The rapid and often unplanned and uncoordinated growth of cities has seriously compromised existing transportation systems and significantly increased the challenge of creating new transportation systems, especially in developing countries. It is indeed in developing countries that the greatest growth in motor vehicles has been seen in the past few years and is expected in the future, primarily in urban areas.
The environmental and social impacts are significant and directly related to quality of life and urban productivity. These impacts include congestion, energy consumption, air pollution, and traffic crashes. Thus, urban transportation issues are of foremost importance to support the mobility requirements in these growing cities and require new approaches.
However, urban transport is a political rather than a technical issue. The technical aspects are relatively simple. The difficult decisions relate to the type of city we want and the way we want to live. Who is going to benefit from the models adopted? Do we dare to create a transport model different from that of the so-called advanced world cities? Do we dare create a transport system giving priority to the needs of the poor majority rather than the automobile owning minority? Are we trying to find the most efficient, economical way to move a city’s population, as cleanly and as comfortable as possible? Or are we just trying to minimize the upper class’s traffic jams?
These questions are posed by Enrique Peñalosa, the former mayor of Bogotá (Columbia), who introduced a number of sustainable measures in his city.
This online course, based on the material jointly developed by GIZ and UNITAR, is designed to provide answers to the abovementioned questions, as well as solutions and alternative approaches in the area of urban transport planning that target a more sustainable transport system in Developing Cities.
The course aims to enhance the capacity of local decision makers and urban and transportation planners to formulate and implement appropriate policies that contribute to sustainability in urban transport in developing countries. It allows an analysis of the important issues of sustainable transport including transport demand management, improved public and non-motorized transport, environmental protection, road safety, and gender in transport.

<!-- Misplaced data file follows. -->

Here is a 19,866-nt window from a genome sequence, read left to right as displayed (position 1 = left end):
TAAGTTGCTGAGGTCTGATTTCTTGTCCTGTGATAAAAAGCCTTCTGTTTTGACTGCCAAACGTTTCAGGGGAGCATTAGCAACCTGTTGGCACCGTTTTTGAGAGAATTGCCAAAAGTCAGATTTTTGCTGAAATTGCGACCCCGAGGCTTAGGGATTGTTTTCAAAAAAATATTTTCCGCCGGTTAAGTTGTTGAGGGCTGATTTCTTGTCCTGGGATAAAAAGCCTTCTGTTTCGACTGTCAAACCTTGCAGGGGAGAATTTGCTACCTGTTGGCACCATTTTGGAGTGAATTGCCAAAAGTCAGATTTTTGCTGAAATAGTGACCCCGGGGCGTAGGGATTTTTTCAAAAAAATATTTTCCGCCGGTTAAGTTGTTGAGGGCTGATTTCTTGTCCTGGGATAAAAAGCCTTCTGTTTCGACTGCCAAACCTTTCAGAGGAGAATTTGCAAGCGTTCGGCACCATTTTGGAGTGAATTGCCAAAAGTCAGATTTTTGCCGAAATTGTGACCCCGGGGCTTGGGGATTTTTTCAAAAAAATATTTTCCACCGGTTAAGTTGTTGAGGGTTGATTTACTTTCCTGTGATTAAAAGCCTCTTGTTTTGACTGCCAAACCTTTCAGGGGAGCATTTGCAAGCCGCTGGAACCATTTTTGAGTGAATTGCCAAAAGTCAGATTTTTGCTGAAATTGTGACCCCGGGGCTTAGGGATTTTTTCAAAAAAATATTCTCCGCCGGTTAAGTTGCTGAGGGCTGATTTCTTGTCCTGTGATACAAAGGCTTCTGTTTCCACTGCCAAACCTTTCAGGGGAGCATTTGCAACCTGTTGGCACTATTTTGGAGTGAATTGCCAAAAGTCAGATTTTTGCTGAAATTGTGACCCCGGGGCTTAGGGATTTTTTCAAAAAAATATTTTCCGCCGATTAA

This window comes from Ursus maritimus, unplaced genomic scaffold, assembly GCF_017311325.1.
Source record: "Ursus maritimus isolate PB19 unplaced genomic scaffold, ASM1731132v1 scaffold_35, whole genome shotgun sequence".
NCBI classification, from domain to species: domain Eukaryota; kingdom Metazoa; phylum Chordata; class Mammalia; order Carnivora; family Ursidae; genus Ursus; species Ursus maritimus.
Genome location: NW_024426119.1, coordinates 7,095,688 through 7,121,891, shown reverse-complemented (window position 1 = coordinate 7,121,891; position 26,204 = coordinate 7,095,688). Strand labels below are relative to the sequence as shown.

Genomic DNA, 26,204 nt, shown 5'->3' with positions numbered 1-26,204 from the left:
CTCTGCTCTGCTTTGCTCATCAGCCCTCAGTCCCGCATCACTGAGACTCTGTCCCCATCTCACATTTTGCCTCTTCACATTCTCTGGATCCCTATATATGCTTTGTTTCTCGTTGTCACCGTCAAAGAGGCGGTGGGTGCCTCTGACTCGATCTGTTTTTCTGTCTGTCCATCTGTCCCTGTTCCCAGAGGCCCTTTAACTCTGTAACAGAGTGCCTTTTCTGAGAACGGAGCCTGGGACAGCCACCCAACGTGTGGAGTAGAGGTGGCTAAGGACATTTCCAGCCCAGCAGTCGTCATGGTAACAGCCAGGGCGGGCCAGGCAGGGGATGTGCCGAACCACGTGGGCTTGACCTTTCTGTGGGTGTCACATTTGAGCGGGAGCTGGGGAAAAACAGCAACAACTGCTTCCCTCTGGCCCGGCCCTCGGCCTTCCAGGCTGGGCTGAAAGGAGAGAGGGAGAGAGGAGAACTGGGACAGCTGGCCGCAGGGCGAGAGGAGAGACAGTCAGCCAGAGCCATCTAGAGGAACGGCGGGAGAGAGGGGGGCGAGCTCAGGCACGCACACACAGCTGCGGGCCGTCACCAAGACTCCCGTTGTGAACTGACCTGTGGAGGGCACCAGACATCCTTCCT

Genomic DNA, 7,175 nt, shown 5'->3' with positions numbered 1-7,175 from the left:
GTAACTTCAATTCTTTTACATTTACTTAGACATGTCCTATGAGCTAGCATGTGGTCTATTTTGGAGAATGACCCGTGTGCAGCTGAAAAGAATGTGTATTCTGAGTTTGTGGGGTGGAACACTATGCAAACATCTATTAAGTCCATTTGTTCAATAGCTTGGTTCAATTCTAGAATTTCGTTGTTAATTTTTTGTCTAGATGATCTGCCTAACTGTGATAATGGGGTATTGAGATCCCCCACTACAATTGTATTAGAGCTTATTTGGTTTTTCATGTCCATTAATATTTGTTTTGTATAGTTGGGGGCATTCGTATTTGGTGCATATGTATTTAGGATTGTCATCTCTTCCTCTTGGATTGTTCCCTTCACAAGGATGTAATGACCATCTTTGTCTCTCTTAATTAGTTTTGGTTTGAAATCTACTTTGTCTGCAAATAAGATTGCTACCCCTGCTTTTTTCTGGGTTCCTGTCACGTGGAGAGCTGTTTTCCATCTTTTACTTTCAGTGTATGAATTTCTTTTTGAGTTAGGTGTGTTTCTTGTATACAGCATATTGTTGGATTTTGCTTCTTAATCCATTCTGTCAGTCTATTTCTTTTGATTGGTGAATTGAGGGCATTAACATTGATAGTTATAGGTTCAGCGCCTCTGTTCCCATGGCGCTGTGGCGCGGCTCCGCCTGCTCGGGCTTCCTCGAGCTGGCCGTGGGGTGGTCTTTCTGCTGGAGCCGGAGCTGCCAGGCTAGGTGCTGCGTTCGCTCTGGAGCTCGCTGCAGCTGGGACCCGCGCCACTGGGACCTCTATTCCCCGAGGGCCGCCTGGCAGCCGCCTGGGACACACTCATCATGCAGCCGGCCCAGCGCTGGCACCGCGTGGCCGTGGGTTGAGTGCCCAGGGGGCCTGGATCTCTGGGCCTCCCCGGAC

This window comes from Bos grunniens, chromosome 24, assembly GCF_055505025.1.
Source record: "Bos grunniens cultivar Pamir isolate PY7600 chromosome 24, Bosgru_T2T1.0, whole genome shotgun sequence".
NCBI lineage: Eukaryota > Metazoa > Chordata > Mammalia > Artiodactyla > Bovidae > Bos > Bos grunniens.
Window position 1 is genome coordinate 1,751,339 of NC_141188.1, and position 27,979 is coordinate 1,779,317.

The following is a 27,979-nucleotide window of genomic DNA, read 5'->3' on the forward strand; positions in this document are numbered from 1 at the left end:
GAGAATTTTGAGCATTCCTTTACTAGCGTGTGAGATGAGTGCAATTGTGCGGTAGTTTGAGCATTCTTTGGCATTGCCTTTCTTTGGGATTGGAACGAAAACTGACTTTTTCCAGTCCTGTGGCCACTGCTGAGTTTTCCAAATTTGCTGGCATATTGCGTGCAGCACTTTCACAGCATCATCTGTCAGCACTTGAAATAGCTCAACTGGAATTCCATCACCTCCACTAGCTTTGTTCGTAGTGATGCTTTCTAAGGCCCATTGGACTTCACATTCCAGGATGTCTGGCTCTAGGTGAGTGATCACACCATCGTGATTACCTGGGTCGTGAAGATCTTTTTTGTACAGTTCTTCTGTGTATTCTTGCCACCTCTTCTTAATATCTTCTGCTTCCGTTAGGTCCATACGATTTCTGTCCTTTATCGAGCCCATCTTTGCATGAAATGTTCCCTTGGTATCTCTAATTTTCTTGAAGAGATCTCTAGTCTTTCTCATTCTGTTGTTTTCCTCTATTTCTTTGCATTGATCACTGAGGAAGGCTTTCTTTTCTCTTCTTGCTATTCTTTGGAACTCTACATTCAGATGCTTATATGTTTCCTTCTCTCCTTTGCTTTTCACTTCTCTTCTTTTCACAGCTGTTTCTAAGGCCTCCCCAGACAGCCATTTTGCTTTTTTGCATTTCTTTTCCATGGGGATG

In order to achieve sustainability, it also provides some means such as economic and financial instruments, institutional improvements, capacity building, regulation of markets and environmental standards.
Content and Structure
- Module 1: Urban growth and strategies for sustainable development
- Module 2: Municipal mobility management
- Module 3: Public transport services
- Module 4: Management, financing and institutions
- Module 5: Energy and environment
- Module 6: Safety and social issues
The course is composed of 6 modules that are covered in a period of 12 weeks, corresponding to about 70 hours learning time. On average the course requires 6 hours of study time per week.
This 6-module course is based on UNITAR’s sound adult learning pedagogical principles. Each module includes readings, self-assessment activities and quizzes. Participants also engage in hands-on and collaborative tasks. They have to work on a case study, where they can apply their knowledge practically, as well as to do peer-reviews and participate in group discussions.
The learning activities are distributed in such a way to ensure the achievement of the learning objectives in a flexible manner. All course activities are moderated by a high level transportation expert.
The course is open to urban and transportation planners, decision-makers from local governments as well as representatives of service providers (national governments, private sector, NGOs) and international organizations involved in the transport sector worldwide. It is advisable to have prior basic knowledge of urban transport and/or urban planning issues. Participants should also have access to a computer with a reliable Internet connection.